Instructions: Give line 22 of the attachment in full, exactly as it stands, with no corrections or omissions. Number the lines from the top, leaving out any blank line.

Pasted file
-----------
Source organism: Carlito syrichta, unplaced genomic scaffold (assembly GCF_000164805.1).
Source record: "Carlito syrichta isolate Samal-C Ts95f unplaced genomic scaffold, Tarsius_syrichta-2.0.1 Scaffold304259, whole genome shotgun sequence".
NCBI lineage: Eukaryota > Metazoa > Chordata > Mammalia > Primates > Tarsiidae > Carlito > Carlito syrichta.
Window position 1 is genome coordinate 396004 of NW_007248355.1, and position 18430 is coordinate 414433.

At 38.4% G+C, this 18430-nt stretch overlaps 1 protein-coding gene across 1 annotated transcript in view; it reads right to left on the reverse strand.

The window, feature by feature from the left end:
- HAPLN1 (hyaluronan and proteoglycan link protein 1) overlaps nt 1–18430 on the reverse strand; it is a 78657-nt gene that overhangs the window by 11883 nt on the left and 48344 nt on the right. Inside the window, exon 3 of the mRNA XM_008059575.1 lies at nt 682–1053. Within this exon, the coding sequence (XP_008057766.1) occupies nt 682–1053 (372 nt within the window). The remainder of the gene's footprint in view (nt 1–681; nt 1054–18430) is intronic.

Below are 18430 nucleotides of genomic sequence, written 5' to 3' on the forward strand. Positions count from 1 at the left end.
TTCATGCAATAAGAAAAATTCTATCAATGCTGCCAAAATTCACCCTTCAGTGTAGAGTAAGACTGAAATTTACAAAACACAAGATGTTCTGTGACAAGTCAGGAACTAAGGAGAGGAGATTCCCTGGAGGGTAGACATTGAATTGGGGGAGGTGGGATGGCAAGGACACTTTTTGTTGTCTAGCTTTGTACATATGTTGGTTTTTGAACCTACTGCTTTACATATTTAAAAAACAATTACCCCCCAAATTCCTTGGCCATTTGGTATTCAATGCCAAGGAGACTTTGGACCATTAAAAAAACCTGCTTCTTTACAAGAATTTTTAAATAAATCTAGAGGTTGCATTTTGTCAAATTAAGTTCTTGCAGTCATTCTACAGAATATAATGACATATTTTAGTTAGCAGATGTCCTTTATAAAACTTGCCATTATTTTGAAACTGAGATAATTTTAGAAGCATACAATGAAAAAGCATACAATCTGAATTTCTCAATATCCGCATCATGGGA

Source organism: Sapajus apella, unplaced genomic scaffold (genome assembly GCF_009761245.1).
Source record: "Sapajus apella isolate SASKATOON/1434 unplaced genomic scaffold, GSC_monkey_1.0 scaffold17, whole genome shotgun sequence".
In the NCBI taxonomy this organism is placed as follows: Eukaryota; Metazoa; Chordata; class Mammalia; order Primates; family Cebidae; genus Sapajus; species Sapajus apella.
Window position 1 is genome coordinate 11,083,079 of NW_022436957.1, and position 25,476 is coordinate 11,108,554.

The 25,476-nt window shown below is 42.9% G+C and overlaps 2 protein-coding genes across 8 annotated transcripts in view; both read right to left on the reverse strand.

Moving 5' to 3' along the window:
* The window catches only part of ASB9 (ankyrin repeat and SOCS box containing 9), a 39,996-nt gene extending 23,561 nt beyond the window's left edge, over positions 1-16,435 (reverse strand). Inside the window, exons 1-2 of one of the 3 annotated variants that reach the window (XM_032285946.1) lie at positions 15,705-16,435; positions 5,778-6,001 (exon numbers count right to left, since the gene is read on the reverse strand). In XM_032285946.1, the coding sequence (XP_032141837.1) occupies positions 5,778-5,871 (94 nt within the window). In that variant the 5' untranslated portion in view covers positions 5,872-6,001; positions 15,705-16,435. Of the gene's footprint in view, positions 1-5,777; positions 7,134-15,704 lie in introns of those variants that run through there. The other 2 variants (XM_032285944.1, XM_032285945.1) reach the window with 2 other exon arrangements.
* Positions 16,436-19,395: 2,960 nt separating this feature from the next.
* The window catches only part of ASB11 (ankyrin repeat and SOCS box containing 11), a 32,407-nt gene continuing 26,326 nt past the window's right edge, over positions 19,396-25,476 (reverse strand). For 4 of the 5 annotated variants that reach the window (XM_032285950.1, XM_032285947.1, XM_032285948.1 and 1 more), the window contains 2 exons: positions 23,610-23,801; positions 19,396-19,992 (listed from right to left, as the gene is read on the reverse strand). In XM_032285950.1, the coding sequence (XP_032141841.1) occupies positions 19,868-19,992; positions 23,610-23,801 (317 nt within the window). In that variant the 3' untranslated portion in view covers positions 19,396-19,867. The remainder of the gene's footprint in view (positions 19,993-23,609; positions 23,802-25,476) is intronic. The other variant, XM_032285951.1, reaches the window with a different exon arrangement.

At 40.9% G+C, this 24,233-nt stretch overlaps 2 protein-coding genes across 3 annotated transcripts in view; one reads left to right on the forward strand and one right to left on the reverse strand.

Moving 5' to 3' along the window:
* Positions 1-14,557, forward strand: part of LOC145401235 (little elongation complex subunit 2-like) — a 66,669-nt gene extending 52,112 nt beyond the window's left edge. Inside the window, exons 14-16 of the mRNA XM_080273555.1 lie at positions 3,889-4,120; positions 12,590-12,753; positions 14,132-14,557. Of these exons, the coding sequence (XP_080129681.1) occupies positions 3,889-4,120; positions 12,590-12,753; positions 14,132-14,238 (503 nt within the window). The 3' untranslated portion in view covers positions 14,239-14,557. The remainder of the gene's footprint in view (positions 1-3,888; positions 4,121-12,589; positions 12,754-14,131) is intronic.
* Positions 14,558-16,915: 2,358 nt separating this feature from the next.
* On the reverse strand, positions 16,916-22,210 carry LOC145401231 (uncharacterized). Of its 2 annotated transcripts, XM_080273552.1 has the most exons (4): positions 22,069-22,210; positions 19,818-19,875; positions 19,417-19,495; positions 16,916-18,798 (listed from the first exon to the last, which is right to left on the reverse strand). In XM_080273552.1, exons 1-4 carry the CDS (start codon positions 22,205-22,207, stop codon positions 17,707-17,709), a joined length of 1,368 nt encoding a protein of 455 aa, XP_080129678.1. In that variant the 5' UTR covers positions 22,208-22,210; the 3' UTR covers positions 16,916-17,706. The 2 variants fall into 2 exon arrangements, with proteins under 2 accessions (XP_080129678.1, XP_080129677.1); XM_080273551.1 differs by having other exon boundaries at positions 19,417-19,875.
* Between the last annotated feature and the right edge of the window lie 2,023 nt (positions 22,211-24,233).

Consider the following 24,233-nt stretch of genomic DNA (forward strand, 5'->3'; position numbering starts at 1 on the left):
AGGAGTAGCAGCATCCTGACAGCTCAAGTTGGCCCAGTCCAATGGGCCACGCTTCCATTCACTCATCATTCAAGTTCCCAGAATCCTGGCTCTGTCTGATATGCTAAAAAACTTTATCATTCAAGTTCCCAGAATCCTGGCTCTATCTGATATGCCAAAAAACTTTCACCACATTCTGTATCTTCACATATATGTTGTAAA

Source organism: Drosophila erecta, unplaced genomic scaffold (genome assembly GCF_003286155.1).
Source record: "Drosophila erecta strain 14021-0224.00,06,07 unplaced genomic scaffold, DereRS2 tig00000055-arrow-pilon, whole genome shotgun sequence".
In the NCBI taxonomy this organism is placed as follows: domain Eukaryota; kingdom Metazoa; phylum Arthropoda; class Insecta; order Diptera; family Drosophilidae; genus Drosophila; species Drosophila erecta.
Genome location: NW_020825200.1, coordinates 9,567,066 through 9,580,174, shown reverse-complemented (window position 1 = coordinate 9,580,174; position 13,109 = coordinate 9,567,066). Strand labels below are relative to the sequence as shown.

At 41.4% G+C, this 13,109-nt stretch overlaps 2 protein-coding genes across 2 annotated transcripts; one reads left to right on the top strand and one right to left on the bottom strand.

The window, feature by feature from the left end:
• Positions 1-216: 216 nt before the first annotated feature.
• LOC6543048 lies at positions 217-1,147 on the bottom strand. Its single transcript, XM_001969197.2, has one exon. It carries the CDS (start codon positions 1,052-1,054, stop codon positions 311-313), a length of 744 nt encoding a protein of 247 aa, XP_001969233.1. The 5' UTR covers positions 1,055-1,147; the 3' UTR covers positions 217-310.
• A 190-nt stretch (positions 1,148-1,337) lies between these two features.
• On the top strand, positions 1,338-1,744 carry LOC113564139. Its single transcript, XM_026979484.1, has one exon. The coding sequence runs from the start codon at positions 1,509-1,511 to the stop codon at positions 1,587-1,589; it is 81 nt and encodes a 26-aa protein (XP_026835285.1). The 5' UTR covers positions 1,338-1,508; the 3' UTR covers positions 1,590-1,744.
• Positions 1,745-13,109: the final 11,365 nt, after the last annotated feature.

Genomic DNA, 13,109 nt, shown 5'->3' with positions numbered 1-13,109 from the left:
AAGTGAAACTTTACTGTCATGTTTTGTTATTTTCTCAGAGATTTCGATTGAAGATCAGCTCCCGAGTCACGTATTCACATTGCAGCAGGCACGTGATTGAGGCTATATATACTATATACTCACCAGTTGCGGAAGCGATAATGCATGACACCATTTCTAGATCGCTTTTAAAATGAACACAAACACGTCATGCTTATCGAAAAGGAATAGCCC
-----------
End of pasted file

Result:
* Positions 14,558-16,915: 2,358 nt separating this feature from the next.